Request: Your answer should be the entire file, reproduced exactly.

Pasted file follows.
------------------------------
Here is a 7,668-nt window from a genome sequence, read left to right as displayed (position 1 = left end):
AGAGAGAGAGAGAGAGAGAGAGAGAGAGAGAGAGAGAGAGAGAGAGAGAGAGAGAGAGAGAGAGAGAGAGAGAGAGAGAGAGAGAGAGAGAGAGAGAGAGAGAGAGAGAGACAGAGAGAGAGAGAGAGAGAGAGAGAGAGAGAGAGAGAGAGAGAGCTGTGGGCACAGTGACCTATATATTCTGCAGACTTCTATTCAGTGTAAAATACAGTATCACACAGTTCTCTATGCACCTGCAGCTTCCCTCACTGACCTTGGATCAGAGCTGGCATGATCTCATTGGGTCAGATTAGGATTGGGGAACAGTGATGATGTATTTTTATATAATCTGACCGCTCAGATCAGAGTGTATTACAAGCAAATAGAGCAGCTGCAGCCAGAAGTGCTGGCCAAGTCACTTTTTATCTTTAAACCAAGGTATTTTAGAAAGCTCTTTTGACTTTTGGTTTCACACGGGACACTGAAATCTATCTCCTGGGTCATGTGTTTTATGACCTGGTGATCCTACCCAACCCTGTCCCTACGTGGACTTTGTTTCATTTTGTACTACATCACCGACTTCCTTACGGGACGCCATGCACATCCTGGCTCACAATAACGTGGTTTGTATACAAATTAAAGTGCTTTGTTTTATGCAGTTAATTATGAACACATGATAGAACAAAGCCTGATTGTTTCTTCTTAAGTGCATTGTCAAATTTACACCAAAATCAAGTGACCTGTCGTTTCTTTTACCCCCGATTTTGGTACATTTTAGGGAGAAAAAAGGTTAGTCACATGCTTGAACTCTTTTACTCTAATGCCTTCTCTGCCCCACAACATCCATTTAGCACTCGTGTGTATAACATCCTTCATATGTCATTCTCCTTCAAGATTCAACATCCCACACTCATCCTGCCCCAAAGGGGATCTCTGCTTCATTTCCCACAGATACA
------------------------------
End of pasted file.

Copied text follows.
Here is a 7,668-nt window from a genome sequence, read left to right as displayed (position 1 = left end):
AGAGAGAGAGAGAGAGAGAGAGAGAGAGAGAGAGAGAGAGAGAGAGAGAGAGAGAGAGAGAGAGAGAGAGAGAGAGAGAGAGAGAGAGAGAGAGAGAGAGAGAGAGAGAGACAGAGAGAGAGAGAGAGAGAGAGAGAGAGAGAGAGAGAGAGAGAGCTGTGGGCACAGTGACCTATATATTCTGCAGACTTCTATTCAGTGTAAAATACAGTATCACACAGTTCTCTATGCACCTGCAGCTTCCCTCACTGACCTTGGATCAGAGCTGGCATGATCTCATTGGGTCAGATTAGGATTGGGGAACAGTGATGATGTATTTTTATATAATCTGACCGCTCAGATCAGAGTGTATTACAAGCAAATAGAGCAGCTGCAGCCAGAAGTGCTGGCCAAGTCACTTTTTATCTTTAAACCAAGGTATTTTAGAAAGCTCTTTTGACTTTTGGTTTCACACGGGACACTGAAATCTATCTCCTGGGTCATGTGTTTTATGACCTGGTGATCCTACCCAACCCTGTCCCTACGTGGACTTTGTTTCATTTTGTACTACATCACCGACTTCCTTACGGGACGCCATGCACATCCTGGCTCACAATAACGTGGTTTGTATACAAATTAAAGTGCTTTGTTTTATGCAGTTAATTATGAACACATGATAGAACAAAGCCTGATTGTTTCTTCTTAAGTGCATTGTCAAATTTACACCAAAATCAAGTGACCTGTCGTTTCTTTTACCCCCGATTTTGGTACATTTTAGGGAGAAAAAAGGTTAGTCACATGCTTGAACTCTTTTACTCTAATGCCTTCTCTGCCCCACAACATCCATTTAGCACTCGTGTGTATAACATCCTTCATATGTCATTCTCCTTCAAGATTCAACATCCCACACTCATCCTGCCCCAAAGGGGATCTCTGCTTCATTTCCCACAGATACA